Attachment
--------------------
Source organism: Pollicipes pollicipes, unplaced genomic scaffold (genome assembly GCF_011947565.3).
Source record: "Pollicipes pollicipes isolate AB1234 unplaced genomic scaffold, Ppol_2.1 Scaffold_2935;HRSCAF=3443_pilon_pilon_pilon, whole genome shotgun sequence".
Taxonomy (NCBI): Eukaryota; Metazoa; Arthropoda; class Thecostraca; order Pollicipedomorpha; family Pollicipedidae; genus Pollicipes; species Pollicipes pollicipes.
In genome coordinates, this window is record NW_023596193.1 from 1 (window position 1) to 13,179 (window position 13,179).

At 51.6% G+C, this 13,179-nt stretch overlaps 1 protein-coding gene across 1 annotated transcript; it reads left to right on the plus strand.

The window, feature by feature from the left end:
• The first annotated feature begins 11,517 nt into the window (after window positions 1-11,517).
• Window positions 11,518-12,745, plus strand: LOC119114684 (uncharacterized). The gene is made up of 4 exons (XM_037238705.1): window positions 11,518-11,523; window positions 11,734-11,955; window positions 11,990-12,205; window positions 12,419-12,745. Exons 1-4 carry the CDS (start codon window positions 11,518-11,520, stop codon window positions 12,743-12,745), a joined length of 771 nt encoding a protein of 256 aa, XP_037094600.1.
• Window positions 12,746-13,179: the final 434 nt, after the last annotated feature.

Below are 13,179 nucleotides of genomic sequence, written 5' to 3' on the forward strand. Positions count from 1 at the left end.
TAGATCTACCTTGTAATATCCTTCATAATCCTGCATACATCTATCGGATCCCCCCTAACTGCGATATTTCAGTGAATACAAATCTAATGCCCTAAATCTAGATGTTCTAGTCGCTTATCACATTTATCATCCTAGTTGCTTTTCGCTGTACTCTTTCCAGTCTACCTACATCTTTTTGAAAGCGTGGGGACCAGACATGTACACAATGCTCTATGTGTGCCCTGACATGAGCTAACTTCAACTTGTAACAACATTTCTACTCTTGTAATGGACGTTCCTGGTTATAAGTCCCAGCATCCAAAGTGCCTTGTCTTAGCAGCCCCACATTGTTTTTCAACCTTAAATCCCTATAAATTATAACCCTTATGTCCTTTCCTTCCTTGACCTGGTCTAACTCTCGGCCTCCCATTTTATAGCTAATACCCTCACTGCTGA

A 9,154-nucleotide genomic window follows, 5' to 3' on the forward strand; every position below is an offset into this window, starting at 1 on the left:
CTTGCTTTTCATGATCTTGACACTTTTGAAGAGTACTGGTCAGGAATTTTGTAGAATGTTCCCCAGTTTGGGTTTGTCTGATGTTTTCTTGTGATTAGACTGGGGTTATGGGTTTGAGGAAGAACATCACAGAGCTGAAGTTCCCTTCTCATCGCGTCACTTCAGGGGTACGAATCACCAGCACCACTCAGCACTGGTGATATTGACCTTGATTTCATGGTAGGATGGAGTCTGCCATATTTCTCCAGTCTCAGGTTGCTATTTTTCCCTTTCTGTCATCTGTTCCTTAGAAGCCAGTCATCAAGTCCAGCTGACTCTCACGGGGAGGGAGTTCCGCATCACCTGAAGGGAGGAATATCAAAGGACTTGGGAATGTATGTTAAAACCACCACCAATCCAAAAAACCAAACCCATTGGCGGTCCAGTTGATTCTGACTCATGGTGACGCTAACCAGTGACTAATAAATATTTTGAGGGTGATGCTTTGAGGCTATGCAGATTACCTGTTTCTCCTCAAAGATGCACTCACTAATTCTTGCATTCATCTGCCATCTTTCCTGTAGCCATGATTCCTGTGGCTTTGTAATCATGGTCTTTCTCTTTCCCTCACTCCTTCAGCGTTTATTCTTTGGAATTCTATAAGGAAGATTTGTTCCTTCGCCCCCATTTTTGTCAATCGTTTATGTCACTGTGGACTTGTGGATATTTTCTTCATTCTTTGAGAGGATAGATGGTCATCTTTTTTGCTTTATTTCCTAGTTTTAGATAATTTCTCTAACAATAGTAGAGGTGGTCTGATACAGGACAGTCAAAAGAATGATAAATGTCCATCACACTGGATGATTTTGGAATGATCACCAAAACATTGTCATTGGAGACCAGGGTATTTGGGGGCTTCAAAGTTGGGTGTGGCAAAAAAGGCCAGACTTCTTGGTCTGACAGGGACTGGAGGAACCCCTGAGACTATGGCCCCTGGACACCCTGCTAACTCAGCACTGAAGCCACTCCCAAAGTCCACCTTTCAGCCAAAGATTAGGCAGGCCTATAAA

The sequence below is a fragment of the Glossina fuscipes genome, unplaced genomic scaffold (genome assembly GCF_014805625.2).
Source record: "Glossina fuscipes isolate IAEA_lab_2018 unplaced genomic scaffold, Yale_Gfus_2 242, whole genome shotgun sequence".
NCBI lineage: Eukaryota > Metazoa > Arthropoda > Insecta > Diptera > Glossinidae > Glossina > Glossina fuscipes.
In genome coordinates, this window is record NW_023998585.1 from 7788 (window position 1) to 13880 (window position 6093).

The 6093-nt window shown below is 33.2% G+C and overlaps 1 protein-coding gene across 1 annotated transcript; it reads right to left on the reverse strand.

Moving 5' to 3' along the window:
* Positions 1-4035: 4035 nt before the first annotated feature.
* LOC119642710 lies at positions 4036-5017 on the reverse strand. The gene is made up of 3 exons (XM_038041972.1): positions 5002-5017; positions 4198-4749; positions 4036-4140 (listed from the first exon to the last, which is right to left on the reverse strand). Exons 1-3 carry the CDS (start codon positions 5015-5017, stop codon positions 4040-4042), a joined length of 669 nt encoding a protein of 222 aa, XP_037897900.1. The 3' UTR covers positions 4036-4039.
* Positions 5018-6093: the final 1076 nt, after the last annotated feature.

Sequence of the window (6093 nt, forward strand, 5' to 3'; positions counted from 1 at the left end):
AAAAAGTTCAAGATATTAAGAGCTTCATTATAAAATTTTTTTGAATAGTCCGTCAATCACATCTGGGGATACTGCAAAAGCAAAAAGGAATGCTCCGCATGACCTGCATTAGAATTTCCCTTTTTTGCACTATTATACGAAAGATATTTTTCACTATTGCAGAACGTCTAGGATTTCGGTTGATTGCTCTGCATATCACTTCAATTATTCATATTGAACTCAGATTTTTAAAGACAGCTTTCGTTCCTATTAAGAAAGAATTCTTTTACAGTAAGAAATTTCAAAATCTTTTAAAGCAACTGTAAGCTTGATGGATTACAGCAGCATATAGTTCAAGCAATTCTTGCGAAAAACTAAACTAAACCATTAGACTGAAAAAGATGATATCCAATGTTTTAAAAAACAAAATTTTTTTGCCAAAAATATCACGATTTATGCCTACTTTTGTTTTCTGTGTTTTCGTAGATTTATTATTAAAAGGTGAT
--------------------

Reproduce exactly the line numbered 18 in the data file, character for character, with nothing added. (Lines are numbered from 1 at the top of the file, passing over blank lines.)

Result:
The 6093-nt window shown below is 33.2% G+C and overlaps 1 protein-coding gene across 1 annotated transcript; it reads right to left on the reverse strand.